• Driving on the right side of the road with the driver sitting on the left side of the car
  • A variety in my food choices other than Top Ramen and PB & J for every other meal
  • Ice
  • Carpet
  • The convenience of having a car, cell phone and wireless internet
  • Minimal mosquito bites! I'm getting eaten alive!!!
  • Not being stared at because of my skin color
  • Having a wide assortment of clean clothes to wear
  • Getting used to doing my hair and makeup every day, not to mention getting used to seeing myself with bangs again...

Tonight I took a 5 hour bus ride back from Suva where I blew my last 2 vacation days and $400 FJD on zip-lining through the jungle, swimming under an incredible waterfall, taking a scenic boat ride on the Navua river, and blowing a big chunk of that money on souvineers and travel. It was such a fun trip and so worth every penny.

However, as I was leaving Suva, it hit me that I'll probably never come back to Fiji. Realistically, I'll never have the time or money to come here for as long as I've been here and this breaks my heart. I love Fiji - SO much. This culture is so unique and loving that I'm trying to capture everything I can about it. I'm going to miss the people here and their friendly "Bula!"'s on the street as we pass. I hate knowing that I'm leaving this place indefinitely - sure, I could come back when I've got some money but I think I'd want to visit somewhere new, go somewhere else in the world. There will always be a place in my heart for Fiji.

As a taxi driver told me today in Suva when talking about the size of Utah in comparison to Fiji, "Fiji is like a peanut in the world". Yes Mr. taxi driver, Fiji is a peanut and a special one at that. ;)

Tuesday, August 2, 2011

I Love My Life!

This picture says it all!

This past Monday we had the day off because we worked on Saturday doing the Walk-A-Thon for the Ba Special School. So I had Monday off to go play.. and play I did! Carlee, Taylor and I got up early Monday morning and headed off to Nadi to meet up with Adam and head off on our day cruise to South Sea Island.

For only $50 American, we were able to take a yacht out to this TINY island, get fed like kings and do various things on and around the island.

When we arrived, we were welcomed by a small island band and then we were fed a buffet lunch with unlimited drinks the whole day. When you're fed rice, curry and fried everything for 7 weeks, any chance you get to eat anything else is like heaven on earth. So we wolfed down our delicious lunch with ample meat and wished for more!
We were treated with a Fijian Meke dance and some of that wonderful Fijian singing and harmonies - I loved every second of it.

Yes, I took a picture of the food....

Then we went exploring around the island - yes it took us only us 10 minutes to walk around it - and just took in the beauty of it!

Then we headed on a small boat that took us out to the submarine where we rode around and looked at the coral and marine life outside our windows! I'm glad this ride was a short one because I was getting pretty sea sick on the choppy water…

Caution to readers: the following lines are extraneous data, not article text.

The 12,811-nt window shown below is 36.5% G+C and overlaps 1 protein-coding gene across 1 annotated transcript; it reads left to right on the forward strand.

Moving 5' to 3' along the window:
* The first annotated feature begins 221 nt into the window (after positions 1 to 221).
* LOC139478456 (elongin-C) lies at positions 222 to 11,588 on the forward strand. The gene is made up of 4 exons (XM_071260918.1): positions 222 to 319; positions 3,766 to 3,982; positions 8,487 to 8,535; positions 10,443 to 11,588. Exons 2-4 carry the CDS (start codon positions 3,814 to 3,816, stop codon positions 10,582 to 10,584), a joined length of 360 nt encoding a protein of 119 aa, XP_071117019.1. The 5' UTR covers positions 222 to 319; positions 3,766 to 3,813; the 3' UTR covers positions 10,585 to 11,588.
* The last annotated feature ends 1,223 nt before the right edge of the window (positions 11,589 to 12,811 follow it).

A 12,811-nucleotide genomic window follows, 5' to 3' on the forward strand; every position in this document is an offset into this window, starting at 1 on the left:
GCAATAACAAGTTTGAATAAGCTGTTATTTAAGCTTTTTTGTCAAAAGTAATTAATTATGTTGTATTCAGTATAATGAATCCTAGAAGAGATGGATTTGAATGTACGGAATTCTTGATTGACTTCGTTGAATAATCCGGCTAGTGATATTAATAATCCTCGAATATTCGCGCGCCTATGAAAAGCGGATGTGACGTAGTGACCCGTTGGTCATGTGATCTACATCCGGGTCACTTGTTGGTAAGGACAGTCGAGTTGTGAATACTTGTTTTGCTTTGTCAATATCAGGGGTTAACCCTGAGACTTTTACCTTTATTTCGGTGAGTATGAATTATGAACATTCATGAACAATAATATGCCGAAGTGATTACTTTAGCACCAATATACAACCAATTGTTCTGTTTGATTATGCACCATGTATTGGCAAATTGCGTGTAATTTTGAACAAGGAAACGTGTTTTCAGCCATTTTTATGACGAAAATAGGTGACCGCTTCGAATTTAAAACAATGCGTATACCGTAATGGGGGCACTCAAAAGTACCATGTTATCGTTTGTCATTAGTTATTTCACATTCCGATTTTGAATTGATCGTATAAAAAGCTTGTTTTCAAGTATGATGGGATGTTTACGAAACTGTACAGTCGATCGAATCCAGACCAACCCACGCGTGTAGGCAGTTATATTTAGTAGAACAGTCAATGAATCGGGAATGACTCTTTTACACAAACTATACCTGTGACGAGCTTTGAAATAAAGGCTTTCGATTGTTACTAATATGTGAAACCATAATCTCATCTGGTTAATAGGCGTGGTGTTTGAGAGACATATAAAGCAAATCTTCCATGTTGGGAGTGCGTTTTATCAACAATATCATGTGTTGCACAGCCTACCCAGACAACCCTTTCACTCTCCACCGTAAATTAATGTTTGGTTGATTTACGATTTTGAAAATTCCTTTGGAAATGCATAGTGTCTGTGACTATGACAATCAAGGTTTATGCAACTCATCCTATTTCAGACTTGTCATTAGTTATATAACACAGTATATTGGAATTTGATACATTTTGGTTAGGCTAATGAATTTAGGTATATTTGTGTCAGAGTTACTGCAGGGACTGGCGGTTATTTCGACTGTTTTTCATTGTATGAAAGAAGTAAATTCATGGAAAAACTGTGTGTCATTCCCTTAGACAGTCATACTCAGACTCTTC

Then we had tea time but for us Mormons, cookie time! Then we went snorkeling and of course, I got fins that were too big so I snorkeled without fins - it was double the workout. The water was really choppy and the sun wasn't out so we couldn't see the marine life very well but we still got to see some things and just enjoyed being in the warmth of the Fiji water - it was warmer than our showers here in Ba hahaha - how sad. We only snorkeled for a short while and then headed back and just relaxed in the hammocks set up throughout the trees, hung out in the pool, and enjoyed our endless supply of sodas!

We attempted to play beach volleyball but the ball was crappy, the wind was strong and our skills were lacking so we all looked like a bunch of idiots trying our hardest to hit the ball over the net while the wind caught it and sent it in another direction having the ball fall just short of the net. hahaha. We felt SO white. People could see how bad we were and jumped in to play. Granted they were 2 7 year old boys from New Zealand and Australia. haha! Then we had an older Asian couple jump in and we had quite the diverse team, yet we still sucked. hahaha.

By now the sun was setting and it was breathtaking! Fiji sunsets are simply works of art. We had to leave the island at this time and we were so sad to leave it behind. All that we did was included in the price and it was SO worth it - I highly recommend it if you come to Fiji!

We headed back to Port Denarau and decided to have dinner at Lulu's right on the water. We had a delicious beef burger and fries that we all devoured - were not deprived at ALL. hahaha. I got surprised when the waitresses came out singing "Happy Birthday" and bringing a hefty slice of chocolate cake my way. Such a fun surprise and I thank Adam, Carlee and Taylor for setting that up!

Top that off with a hot shower at Adam's hotel in Nadi and the best nights sleep since arriving in Fiji because I was on an actual bed and it was a fantastic vacation day.

Happy Birthday to me, from the Fiji Islands!